admin's picture

SUVA, Fiji Islands (March 27, 2000 – Fiji’s Daily Post)---Fiji troops in East Timor face a difficulty similar to that faced by United States soldiers in Vietnam, said Commander Timoci Lesikivatukoula.

"It is very hard to differentiate between a militiaman and a villager," said Lesi, commanding officer of Fiji troops in East Timor.

"What makes it harder is that the villagers are not willing to point out the militiamen for fear of reprisals. Apart from that, everything is all right, and the boys are coping well," he said.

He said there had been no problems with the transition from INTERFET to UNTAET.

"This is because the UN operation (UNTAET) is a continuation of the Australian one (INTERFET). We are still carrying out the same tasks and still have the same responsibilities," Commander Lesi said.

"Apart from the security aspect of our mission, we are very much involved in the daily lives of the people. When a patrol goes out, we have different types of people on it," he said.

"For example, we have medics who will look at any medical problems. We are also in the process of teaching them basic hygiene, simple things like washing of faces and brushing, when people wake up," he added.

He said this is part of their civil aid, which comes under civil military affairs.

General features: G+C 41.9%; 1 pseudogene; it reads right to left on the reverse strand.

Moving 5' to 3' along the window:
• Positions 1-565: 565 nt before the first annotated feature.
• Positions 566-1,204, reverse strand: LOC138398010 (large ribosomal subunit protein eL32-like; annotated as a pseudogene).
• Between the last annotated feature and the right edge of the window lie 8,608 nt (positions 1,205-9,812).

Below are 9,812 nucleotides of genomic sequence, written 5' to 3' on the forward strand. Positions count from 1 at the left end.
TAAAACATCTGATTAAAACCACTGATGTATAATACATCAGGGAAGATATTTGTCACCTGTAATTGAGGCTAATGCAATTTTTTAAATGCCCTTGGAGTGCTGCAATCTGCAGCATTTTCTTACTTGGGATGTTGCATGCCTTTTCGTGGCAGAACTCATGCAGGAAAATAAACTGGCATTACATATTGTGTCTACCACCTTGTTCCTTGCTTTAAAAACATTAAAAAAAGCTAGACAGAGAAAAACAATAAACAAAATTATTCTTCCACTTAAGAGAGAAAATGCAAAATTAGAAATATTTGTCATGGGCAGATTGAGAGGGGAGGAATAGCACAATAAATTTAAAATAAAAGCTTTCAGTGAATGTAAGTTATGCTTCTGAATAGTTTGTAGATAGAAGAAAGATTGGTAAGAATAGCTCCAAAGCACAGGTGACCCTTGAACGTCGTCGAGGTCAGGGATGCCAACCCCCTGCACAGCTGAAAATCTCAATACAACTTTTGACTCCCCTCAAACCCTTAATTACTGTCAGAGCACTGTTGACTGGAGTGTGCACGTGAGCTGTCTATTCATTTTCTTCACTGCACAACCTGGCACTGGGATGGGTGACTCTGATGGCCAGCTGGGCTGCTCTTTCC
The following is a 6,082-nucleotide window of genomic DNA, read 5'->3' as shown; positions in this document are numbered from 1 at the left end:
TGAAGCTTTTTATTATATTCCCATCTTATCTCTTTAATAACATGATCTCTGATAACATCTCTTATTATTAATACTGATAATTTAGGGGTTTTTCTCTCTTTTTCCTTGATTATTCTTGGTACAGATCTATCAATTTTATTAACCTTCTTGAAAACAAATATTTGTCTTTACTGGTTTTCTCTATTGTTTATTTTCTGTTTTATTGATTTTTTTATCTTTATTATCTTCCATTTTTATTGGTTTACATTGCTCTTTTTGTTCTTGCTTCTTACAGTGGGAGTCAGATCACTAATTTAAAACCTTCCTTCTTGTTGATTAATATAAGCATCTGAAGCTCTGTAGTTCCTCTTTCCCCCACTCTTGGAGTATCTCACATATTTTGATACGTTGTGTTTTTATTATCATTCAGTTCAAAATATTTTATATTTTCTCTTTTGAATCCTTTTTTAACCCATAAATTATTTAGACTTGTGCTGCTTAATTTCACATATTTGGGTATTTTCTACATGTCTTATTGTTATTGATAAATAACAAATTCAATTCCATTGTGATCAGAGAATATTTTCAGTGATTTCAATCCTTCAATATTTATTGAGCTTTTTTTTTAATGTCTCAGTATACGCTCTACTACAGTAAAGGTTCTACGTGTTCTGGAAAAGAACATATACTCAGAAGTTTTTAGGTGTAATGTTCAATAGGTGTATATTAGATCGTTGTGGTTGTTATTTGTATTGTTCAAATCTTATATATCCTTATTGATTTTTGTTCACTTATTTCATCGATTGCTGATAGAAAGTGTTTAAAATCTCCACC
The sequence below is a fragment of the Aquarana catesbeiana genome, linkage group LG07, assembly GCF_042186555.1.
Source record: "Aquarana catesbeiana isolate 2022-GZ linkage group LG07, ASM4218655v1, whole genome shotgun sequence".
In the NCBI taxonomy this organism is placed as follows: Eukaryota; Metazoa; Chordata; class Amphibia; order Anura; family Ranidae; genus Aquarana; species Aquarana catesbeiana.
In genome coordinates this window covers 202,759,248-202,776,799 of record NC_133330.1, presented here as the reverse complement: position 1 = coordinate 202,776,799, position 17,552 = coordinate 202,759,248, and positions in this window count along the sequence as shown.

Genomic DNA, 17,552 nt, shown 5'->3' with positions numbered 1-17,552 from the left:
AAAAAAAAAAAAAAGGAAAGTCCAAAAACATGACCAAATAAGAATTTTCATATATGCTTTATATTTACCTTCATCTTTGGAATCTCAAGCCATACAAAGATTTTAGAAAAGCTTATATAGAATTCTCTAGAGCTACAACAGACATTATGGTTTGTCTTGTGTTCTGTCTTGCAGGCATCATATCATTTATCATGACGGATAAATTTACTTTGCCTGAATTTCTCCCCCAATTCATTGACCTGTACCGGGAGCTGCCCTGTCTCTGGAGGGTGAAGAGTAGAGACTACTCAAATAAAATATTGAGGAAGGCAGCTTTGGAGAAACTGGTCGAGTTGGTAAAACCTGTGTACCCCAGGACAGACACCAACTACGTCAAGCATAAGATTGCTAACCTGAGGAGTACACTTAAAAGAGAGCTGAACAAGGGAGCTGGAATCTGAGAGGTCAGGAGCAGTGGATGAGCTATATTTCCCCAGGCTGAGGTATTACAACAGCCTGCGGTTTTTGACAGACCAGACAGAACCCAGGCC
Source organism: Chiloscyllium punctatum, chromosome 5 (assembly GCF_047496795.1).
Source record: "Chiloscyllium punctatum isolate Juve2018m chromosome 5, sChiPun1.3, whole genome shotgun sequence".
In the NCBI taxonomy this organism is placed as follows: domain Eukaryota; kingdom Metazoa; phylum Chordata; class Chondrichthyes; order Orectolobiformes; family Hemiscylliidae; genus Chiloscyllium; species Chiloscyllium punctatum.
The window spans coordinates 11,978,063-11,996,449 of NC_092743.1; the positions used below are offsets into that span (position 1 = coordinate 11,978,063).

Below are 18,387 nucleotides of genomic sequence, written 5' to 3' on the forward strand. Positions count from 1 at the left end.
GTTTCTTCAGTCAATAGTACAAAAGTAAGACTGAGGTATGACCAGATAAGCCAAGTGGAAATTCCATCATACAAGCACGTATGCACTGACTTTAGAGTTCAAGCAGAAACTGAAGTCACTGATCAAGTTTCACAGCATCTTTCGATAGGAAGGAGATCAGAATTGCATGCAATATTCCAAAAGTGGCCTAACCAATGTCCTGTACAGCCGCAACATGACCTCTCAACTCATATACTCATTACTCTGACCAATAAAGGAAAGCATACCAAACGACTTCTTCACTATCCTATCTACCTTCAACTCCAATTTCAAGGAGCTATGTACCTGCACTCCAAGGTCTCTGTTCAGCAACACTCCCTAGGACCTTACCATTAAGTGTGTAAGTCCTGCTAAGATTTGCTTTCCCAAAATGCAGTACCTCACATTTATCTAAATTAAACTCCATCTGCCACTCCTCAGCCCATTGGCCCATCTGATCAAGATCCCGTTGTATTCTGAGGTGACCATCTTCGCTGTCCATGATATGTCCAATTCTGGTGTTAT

He said that in comparison with the Middle East missions, East Timor is better.

"In the Middle East, the militiamen are much more sophisticated, advanced in terms of weaponry and explosives. Compared to this, the militiamen of East Timor are primitive. They are still using home-made weapons, spears, and bow and arrows," Commander Lesi said.

He said the food can be compared to that which the soldiers get in Sinai.

"There is an allocation of $A 15 (US$ 9.17) a day for each soldier. This is for his water and food ration," he said.

Their diet is supplemented by dalo, dalo leaves and cassava.

"In fact, on Sundays, we have lovo food for lunch. The boys are also teaching the locals how to cook dalo leaves (rourou) so that it does not go down with an itch in your throat.

"The Timorese do not eat cassava very much. They have their corn, so we have been making use of the cassava," Commander Lesi said.

For additional reports from Fiji’s Daily Post, go to PACIFIC ISLANDS REPORT News/Information Links: Other News Resources/Fijilive.

Rate this article: 
No votes yet

Add new comment